BARNEY MILLER was a great show. A couple of years ago I wrote about our checkered experience writing for it. Here’s that post. Tom Reeder had much better luck. He stayed and worked on the show for several years. This week Shout! Factory is finally releasing the complete BM series set. In honor of that, reader LouOCNY suggested maybe I could ask Tom to write about his experience. Among Tom’s scripts was the “Hash” episode, which to me is one of the top ten sitcom scripts of all-time. Anyway, I did ask Tom and he graciously wrote me this:
Hi, Ken -- Here are some recollections about the experience of writing for Barney Miller. I went on for more than your requested "few paragraphs", so feel free to trim as needed...
Writing for television is never a stately minuet, but the process on Barney Miller was something like "Everyone into the lifeboats!" It was chaotic, but back then I had no way of knowing it wasn't like that on every show, since it was my first TV writing gig.
That's true of a lot of showrunners, but Danny couldn't seem to stop himself. Sometime during season 2 (or maybe it was 3) the show was no longer taped in front of an audience, partly because the script was rarely done by show night. When one season began, 6 pages were in print. Not 6 scripts -- 6 pages of one script.
This meant that on the day the show was taped, the actors would hang around on the stage, waiting for pages to be sent down. Then -- sometimes at 2 a.m. -- they would have to learn new scenes. Ron Carey (Officer Levitt) would get his fairly quickly: "Here's your mail, Captain." On the other hand, poor Steve Landesberg (Dietrich) might have to memorize long speeches explaining how nuclear fission works.
In the early years, Danny benefited from the heroic writing efforts of Chris Hayward, who was a veteran writer, and rookies Tony Sheehan and Reinhold Weege who, like me, didn't know any better. They were the Barney Miller writing staff. My agent wisely turned down Danny's annual offers of staff jobs, negotiating freelance assignments (so-called "multiple deals") for me instead. Even so, the pace was frantic -- on one assignment I was given 3 hours to write the story outline. On another occasion, a friend came into my office at ABC-Vine Street and said, "Hey, Reeder, want to go get some lunch?" I pointed to the paper in my typewriter and said, "This script is on the stage -- thanks anyway."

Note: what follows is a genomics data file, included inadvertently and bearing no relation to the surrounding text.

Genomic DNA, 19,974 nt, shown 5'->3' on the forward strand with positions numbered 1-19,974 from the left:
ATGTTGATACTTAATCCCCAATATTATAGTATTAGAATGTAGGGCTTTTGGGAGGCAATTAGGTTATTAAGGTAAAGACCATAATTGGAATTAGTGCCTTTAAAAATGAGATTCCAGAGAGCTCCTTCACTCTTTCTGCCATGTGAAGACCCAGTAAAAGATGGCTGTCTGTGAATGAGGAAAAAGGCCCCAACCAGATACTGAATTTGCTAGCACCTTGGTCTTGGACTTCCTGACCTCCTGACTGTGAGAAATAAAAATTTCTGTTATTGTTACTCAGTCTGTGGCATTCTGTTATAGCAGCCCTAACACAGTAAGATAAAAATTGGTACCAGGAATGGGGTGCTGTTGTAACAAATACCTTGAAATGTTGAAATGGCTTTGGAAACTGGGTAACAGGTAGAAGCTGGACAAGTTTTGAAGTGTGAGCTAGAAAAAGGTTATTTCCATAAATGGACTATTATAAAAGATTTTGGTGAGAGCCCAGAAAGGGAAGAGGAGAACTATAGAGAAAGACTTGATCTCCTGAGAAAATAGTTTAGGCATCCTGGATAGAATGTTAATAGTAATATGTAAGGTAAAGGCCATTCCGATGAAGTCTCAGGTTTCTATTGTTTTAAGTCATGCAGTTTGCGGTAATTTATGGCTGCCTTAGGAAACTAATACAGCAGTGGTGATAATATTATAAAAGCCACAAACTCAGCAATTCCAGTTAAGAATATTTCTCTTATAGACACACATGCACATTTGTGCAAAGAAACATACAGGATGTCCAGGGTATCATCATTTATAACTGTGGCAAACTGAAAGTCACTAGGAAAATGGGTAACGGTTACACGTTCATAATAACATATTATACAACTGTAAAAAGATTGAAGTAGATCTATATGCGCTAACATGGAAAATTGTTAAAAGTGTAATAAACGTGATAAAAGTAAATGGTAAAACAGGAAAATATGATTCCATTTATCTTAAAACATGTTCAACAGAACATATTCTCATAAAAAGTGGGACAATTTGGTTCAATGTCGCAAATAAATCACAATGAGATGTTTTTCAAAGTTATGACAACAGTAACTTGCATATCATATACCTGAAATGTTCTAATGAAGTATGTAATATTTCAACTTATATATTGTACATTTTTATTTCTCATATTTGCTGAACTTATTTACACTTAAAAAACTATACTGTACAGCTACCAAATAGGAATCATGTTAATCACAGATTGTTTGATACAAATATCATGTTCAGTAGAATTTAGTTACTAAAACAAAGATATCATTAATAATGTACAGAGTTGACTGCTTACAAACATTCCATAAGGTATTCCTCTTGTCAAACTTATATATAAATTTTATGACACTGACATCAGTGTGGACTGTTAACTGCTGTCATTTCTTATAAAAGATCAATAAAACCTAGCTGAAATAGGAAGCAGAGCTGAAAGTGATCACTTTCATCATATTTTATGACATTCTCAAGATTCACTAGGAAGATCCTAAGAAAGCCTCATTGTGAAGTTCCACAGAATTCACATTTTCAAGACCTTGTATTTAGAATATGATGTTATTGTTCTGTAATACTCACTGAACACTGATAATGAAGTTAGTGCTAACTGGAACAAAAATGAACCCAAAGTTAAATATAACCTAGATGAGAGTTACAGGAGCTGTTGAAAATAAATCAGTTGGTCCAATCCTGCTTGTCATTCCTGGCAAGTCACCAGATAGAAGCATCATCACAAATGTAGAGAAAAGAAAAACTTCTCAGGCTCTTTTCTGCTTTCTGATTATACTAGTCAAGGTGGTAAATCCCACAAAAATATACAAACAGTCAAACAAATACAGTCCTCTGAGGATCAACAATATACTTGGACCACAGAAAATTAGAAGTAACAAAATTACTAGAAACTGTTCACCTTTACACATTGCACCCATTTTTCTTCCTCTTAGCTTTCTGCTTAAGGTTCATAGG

I wasn't there the day Danny developed chest pains, but I was told that he was still pitching changes as he was being wheeled to the ambulance.
As for the episode called "Hash"... my first draft was titled "Pot", but one of my colleagues remarked that the effects of hashish would be more potent and felt more quickly. I took his word for it -- there was no time to do field research. I should also give credit to Reiny, who contributed some very funny stuff, especially in Act Two. Man, that was a long time ago. It's nice to know that people still remember Barney Miller.
I'm also pleased to be writing at a more leisurely pace these days. My boss on Tom Reeder's Blog gives me a lot more slack than Danny Arnold did.
Come to think of it, Ken, you might be the only person I know who regularly works at a pace that comes anywhere close to Danny's!
Thanks again to Tom Reeder and LouOCNY for the suggestion. Tom has a blog you need to bookmark. You can go to it here.